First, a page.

When it comes to LOTO, the stakes are high. If LOTO procedures are not followed properly, employees can be severely injured or even killed. Even ignoring LOTO regulations can result in hefty fines by OSHA, as well as a damaged reputation for the company.

LOTO procedures involve the use of an energy-isolating device to prevent residual energy release. This hazardous energy release can be unsafe and cause a lot of damage to anyone in the area, such as electric shocks, burns, and even blunt force trauma. Therefore, it is extremely important that all energy control procedures are followed correctly and to the letter.

To Learn More Tips Check Out: Top 10 Safety Training Programs for Construction Workers

What Are the OSHA Lockout Tagout Requirements?

In order to ensure workplace safety, the Occupational Safety and Health Administration (OSHA) has set Lockout Tagout (LOTO) requirements for workers to follow.

Employers are responsible for ensuring the safety of their employees when it comes to controlling hazardous energy sources. To meet OSHA requirements, employers must have procedures in place to lockout machines prior to servicing or maintenance.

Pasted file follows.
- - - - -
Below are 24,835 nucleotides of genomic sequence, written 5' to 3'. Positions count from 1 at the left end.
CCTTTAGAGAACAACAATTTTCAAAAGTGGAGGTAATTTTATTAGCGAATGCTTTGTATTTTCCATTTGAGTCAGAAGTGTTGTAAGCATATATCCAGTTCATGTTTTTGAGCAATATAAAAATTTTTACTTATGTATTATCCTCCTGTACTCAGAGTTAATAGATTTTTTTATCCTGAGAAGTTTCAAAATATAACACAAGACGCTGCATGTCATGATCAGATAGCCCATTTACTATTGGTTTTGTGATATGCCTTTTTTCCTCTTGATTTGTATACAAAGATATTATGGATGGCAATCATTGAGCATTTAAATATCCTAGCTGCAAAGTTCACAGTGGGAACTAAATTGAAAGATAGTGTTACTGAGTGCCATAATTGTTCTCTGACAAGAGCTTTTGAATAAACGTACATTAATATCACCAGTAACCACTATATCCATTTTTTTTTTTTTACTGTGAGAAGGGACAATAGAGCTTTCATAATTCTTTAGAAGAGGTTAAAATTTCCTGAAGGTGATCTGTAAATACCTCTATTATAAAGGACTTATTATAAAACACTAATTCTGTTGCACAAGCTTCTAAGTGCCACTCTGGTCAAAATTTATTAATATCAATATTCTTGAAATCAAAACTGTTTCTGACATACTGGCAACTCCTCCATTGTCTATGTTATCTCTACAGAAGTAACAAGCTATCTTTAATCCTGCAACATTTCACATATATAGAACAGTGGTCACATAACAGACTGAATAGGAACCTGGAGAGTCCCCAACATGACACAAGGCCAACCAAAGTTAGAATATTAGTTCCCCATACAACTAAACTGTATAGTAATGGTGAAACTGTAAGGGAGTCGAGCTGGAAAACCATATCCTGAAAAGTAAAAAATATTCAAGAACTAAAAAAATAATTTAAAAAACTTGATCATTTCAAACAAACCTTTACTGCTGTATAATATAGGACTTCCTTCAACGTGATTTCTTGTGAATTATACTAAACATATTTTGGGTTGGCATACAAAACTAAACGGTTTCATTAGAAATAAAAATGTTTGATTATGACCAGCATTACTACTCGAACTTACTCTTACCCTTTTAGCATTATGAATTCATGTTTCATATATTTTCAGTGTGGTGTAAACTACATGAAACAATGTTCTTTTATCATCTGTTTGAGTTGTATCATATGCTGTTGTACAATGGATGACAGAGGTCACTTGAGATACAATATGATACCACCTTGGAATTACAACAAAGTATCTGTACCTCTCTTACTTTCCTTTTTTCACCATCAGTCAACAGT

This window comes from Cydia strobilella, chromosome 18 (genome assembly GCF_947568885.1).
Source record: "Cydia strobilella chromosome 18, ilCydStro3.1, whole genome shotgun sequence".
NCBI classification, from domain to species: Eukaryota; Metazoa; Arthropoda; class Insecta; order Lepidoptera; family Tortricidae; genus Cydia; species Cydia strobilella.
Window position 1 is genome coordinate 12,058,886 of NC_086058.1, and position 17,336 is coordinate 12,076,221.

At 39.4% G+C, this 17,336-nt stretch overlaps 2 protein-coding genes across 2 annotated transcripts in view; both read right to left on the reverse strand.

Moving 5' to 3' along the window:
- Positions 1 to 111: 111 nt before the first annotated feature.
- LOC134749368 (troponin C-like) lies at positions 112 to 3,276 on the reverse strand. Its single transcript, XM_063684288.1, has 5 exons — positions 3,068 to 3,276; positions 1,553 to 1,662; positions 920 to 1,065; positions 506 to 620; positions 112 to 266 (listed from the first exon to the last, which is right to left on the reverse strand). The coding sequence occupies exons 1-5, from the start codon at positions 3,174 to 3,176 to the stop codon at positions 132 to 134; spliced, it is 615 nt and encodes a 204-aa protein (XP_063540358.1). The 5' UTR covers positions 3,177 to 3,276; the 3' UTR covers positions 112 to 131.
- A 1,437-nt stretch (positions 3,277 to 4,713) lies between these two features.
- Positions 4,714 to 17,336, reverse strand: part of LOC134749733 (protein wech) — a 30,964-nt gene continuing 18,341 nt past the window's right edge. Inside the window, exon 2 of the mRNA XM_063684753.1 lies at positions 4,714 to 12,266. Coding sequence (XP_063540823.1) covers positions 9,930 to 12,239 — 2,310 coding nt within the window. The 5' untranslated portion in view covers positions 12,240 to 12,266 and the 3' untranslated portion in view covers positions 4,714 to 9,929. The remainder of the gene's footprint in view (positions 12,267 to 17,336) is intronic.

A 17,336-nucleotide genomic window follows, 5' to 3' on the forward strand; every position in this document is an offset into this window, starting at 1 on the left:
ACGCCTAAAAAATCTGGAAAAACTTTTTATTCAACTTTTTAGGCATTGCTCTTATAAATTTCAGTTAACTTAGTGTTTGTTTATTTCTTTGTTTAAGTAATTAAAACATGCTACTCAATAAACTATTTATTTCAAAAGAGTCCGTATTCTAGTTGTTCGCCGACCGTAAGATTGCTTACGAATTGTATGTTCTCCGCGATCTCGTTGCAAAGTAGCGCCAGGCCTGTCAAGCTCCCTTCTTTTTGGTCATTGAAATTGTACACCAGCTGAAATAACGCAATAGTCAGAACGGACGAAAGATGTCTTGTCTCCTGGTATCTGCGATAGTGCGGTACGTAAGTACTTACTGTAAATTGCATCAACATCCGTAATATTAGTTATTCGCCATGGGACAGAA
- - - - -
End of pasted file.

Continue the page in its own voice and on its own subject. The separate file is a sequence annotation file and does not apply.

This involves removing the energy source and placing lockout devices in the off position, ensuring any stored energy the machine may possess is no longer accessible. Through such lockout protection measures, employers can ensure their employees are kept safe from any unexpected startup or re-energization.

The company must annually inspect the procedures put in place and train the employees on the program. This is done to prevent employee injury or death that could be caused by accidental exposure to hazardous materials.

Who are authorized and affected employees?

An Authorized Employee (AE) is an individual with the responsibility to physically apply a lockout or tagout device to an energy-isolating device, while an Affected Employee (AFE) is someone whose job requires operating or using the machine in question or working within an area where the service or maintenance of a locked out or tagged out machine is being conducted.

Put simply, the AE locks it up, and the AFE stays away.

Toolbox Talk Idea: 

8 Steps of a Lockout Tagout Procedure